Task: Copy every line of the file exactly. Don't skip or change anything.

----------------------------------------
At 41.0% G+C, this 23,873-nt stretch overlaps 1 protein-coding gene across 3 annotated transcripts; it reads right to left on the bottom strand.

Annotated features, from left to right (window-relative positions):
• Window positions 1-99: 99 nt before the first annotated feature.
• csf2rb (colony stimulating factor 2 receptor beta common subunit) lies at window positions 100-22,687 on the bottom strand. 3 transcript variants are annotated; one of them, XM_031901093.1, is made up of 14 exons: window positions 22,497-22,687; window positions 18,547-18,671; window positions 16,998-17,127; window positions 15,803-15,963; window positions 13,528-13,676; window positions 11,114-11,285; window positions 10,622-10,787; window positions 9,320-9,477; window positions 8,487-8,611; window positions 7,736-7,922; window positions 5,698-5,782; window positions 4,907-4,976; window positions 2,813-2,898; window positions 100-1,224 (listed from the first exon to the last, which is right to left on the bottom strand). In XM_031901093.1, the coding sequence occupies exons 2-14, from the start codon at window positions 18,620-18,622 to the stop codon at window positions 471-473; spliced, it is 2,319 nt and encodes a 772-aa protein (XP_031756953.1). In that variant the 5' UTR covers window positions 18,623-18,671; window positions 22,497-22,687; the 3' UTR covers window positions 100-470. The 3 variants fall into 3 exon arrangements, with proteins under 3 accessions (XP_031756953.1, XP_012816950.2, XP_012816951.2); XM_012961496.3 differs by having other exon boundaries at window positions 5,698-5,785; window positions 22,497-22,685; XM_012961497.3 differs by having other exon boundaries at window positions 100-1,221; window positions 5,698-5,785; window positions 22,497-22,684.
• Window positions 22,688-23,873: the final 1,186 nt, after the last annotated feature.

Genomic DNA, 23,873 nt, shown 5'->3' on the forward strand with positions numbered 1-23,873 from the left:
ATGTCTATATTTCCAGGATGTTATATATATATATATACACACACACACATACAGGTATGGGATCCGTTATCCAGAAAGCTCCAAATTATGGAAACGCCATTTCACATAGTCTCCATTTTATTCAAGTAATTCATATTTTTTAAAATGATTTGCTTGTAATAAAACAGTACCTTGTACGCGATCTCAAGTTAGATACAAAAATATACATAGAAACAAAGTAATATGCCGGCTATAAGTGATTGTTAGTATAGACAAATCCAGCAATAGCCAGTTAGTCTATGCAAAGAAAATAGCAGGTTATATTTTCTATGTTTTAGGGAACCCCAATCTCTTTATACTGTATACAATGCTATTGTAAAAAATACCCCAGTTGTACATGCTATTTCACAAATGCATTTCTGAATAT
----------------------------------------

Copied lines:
At 41.0% G+C, this 23,873-nt stretch overlaps 1 protein-coding gene across 3 annotated transcripts; it reads right to left on the bottom strand.

Annotated features, from left to right (window-relative positions):
• Window positions 1-99: 99 nt before the first annotated feature.
• csf2rb (colony stimulating factor 2 receptor beta common subunit) lies at window positions 100-22,687 on the bottom strand. 3 transcript variants are annotated; one of them, XM_031901093.1, is made up of 14 exons: window positions 22,497-22,687; window positions 18,547-18,671; window positions 16,998-17,127; window positions 15,803-15,963; window positions 13,528-13,676; window positions 11,114-11,285; window positions 10,622-10,787; window positions 9,320-9,477; window positions 8,487-8,611; window positions 7,736-7,922; window positions 5,698-5,782; window positions 4,907-4,976; window positions 2,813-2,898; window positions 100-1,224 (listed from the first exon to the last, which is right to left on the bottom strand). In XM_031901093.1, the coding sequence occupies exons 2-14, from the start codon at window positions 18,620-18,622 to the stop codon at window positions 471-473; spliced, it is 2,319 nt and encodes a 772-aa protein (XP_031756953.1). In that variant the 5' UTR covers window positions 18,623-18,671; window positions 22,497-22,687; the 3' UTR covers window positions 100-470. The 3 variants fall into 3 exon arrangements, with proteins under 3 accessions (XP_031756953.1, XP_012816950.2, XP_012816951.2); XM_012961496.3 differs by having other exon boundaries at window positions 5,698-5,785; window positions 22,497-22,685; XM_012961497.3 differs by having other exon boundaries at window positions 100-1,221; window positions 5,698-5,785; window positions 22,497-22,684.
• Window positions 22,688-23,873: the final 1,186 nt, after the last annotated feature.

Genomic DNA, 23,873 nt, shown 5'->3' on the forward strand with positions numbered 1-23,873 from the left:
ATGTCTATATTTCCAGGATGTTATATATATATATATACACACACACACATACAGGTATGGGATCCGTTATCCAGAAAGCTCCAAATTATGGAAACGCCATTTCACATAGTCTCCATTTTATTCAAGTAATTCATATTTTTTAAAATGATTTGCTTGTAATAAAACAGTACCTTGTACGCGATCTCAAGTTAGATACAAAAATATACATAGAAACAAAGTAATATGCCGGCTATAAGTGATTGTTAGTATAGACAAATCCAGCAATAGCCAGTTAGTCTATGCAAAGAAAATAGCAGGTTATATTTTCTATGTTTTAGGGAACCCCAATCTCTTTATACTGTATACAATGCTATTGTAAAAAATACCCCAGTTGTACATGCTATTTCACAAATGCATTTCTGAATAT